References[edit]

  1. ^ "congenital amputation - definition of congenital amputation in the Medical dictionary - by the Free Online Medical Dictionary, Thesaurus and Encyclopedia". Medical-dictionary.thefreedictionary.com. Retrieved 2013-07-30. 
  2. ^ "CNN/SI - Football - Kid Courageous - November 4, 1997". Sportsillustrated.cnn.com. 1997-11-04. Retrieved 2013-07-30. 
  3. ^ "Supersport: Kyle Maynard". The Dispatch. February 10, 2004. Retrieved 28 July 2013. 
  4. ^ "Kyle Maynard gives 'No Excuses' speech at the National High School Wrestling Championships for his | Liberty University". Liberty.edu. 2011-10-21. Retrieved 2013-07-30. 
  5. ^ "Nov04". Coachwyatt.com. 2004-11-07. Retrieved 2013-08-05. 
  6. ^ "Physical Online". Physicalmag.com. Retrieved 2013-07-30. 
  7. ^ "Kyle Maynard, Congenital Amputee, To Fight, MMA Weekly, 25 April 2009. From a press release by Undisputed Productions.
  8. ^ By Marco R. della Cava, USA TODAY (2004-11-18). "USATODAY.com - Wrestler's world is never limited by his disability". Usatoday30.usatoday.com. Retrieved 2013-07-30. 
  9. ^ "Kyle Maynard | University of the Southwest". Usw.edu. Retrieved 2013-07-30. 
  10. ^ February 11, 2009, 7:43 PM (2009-02-11). "The Heart Of A Champion". CBS News. Retrieved 2013-07-30. 
  11. ^ Darnell, Josh. "Georgia Magazine: Up Close With Kyle Maynard". Uga.edu. Retrieved 2013-07-30. 
  12. ^ Athlete, Motivational Speaker, No Excuses Author, CrossFit Gym Owner – Motivational Speaking. Kyle Maynard. Retrieved on 2012-01-13.
  13. ^ "Kyle Maynard - Speaker, Speeches, Booking Agent, Agency, Washington Speakers Bureau". Washingtonspeakers.com. Retrieved 2013-07-30. 
  14. ^ "Kyle Maynard on Oprah". YouTube. 2011-09-27. Retrieved 2013-07-30. 
  15. ^ "CNN.com - Transcripts". Transcripts.cnn.com. 2004-11-29. Retrieved 2013-07-30.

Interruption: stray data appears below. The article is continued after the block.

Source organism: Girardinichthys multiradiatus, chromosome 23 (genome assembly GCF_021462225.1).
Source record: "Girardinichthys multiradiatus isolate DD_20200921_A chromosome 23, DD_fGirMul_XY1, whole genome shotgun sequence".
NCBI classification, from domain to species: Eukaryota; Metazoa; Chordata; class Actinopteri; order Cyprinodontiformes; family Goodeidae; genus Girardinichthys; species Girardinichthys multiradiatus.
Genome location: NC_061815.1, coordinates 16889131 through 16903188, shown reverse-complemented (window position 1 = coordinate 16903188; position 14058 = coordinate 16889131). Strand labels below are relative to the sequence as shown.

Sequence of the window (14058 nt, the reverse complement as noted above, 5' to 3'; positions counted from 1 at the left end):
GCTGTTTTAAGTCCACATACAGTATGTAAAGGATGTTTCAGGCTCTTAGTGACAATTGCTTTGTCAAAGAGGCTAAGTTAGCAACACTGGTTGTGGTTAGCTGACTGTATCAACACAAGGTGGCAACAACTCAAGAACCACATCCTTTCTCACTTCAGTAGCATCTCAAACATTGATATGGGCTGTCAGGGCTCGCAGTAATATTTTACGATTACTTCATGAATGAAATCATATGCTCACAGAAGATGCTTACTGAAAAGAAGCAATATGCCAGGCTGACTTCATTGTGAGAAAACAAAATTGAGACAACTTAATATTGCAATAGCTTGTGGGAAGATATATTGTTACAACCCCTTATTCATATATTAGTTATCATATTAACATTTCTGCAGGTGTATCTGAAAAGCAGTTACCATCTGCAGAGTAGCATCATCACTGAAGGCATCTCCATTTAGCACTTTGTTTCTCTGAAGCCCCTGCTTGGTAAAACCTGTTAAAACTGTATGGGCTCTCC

16. ^ No Excuses!: The True Story of a Congenital Amputee Who Became a Champion in ... - Kyle Maynard - Google Books. Books.google.com. 1988-04-30. Retrieved 2013-07-30. 
  17. ^ "Bestsellers - Regnery Publishing, Inc". Regnery.com. Retrieved 2013-08-05. 
  18. ^ Phillips, Angela. "Kyle Maynard's book, No Excuses, ranked No. 20 on New York Times bestseller list | TheMat.com - USA Wrestling". TheMat.com. Retrieved 2013-07-30. 
  19. ^ BY: Interview by Dena Ross (2011-02-17). "Interview with Kyle Maynard, a high school wrestler with congenital amputation, who proves he's anything but disabled.". Beliefnet.com. Retrieved 2013-07-30. 
  20. ^ "Kyle Maynard - No Excuses". Tom2tall.com. 2013-07-26. Retrieved 2013-07-30. 
  21. ^ No Excuses Crossfit Gym | Exercise and Fitness with a sense of Community. Noexcusescrossfit.com. Retrieved on 2012-01-13.
  22. ^ "Make fitness resolution fun if you want it to last". www.ajc.com. 2011-01-12. Retrieved 2013-08-05. 
  23. ^ "Kyle Maynard about to make his MMA dream come true - ESPN". Sports.espn.go.com. 2009-04-24. Retrieved 2013-07-30. 
  24. ^ "Kyle Maynard's MMA truth revealed Saturday; Will consequence follow? | News –". Mmajunkie.com. 2009-04-23. Retrieved 2013-07-30. 
  25. ^ "Maynard loses MMA fight on judges' decision - USATODAY.com". Usatoday30.usatoday.com. 2009-04-26. Retrieved 2013-07-30. 
  26. ^ "Kyle Maynard's MMA Fight Was All About Experience". MMA Fighting. Retrieved 2013-07-30. 
  27. ^ "A Fighting Chance". Fightingchancemovie.com. Retrieved 2013-08-05. 
  28. ^ "Kyle Maynard’s toughest challenge: Mission Kilimanjaro 2012". Suwanee Magazine. Retrieved 2013-07-30. 
  29. ^ "Kyle Maynard training to climb Mount Kilimanjaro WITHOUT using prosthetic limbs | Mail Online". Dailymail.co.uk. 2011-10-12. Retrieved 2013-07-30. 
  30. ^ Adams, Dan. "Training Overview »". Missionkilimanjaro.com. Retrieved 2013-07-30. 
  31. ^ "Board Members - K2Adventures.org". Sites.google.com. Retrieved 2013-08-05. 
  32. ^ Adams, Dan (2013-05-08). "Training Overview »". Missionkilimanjaro.com. Retrieved 2013-08-05. 
  33. ^ USA. "Update: Kyle Maynard Makes it to Top of Mt. Kilimanjaro | Zacuto USA". Zacuto.com. Retrieved 2013-08-05. 
  34. ^ "Georgia man with no arms and no legs trains to climb Mount Kilimanjaro". NY Daily News. 2011-10-11. Retrieved 2013-07-30. 
  35. ^ "Injured Soldier climbs Kilimanjaro to inspire others | Article | The United States Army". Army.mil. 2012-05-31. Retrieved 2013-07-30. 
  36. ^ "Project Kilimanjaro". Allvoices.com. Retrieved 2013-08-05. 
  37. ^ Baunfire.com. "Happenings ¦ K2". K2adventures.org. Retrieved 2013-07-30. 
  38. ^ Milligan, Mandi (2010-05-01). "Quad amputee reaches summit of Mt. Kilimanjaro - CBS 5". KPHO. Retrieved 2013-07-30. 
  39. ^ "Kyle Maynard, Quadruple Amputee, Reaches Mt. Kilimanjaro Peak". The Huffington Post. 17 January 2012. Retrieved 7 November 2012. 
  40. ^ By warrenmac   -   Posted January 15, 2012   (2012-01-15). "Kyle Maynard Kilimanjaro Summit - CNN iReport". Ireport.cnn.com. Retrieved 2013-07-30. 
  41. ^ "Kyle Maynard wins second ESPY". Gwinnett Daily Post. Retrieved 2013-07-30. 

External links[edit]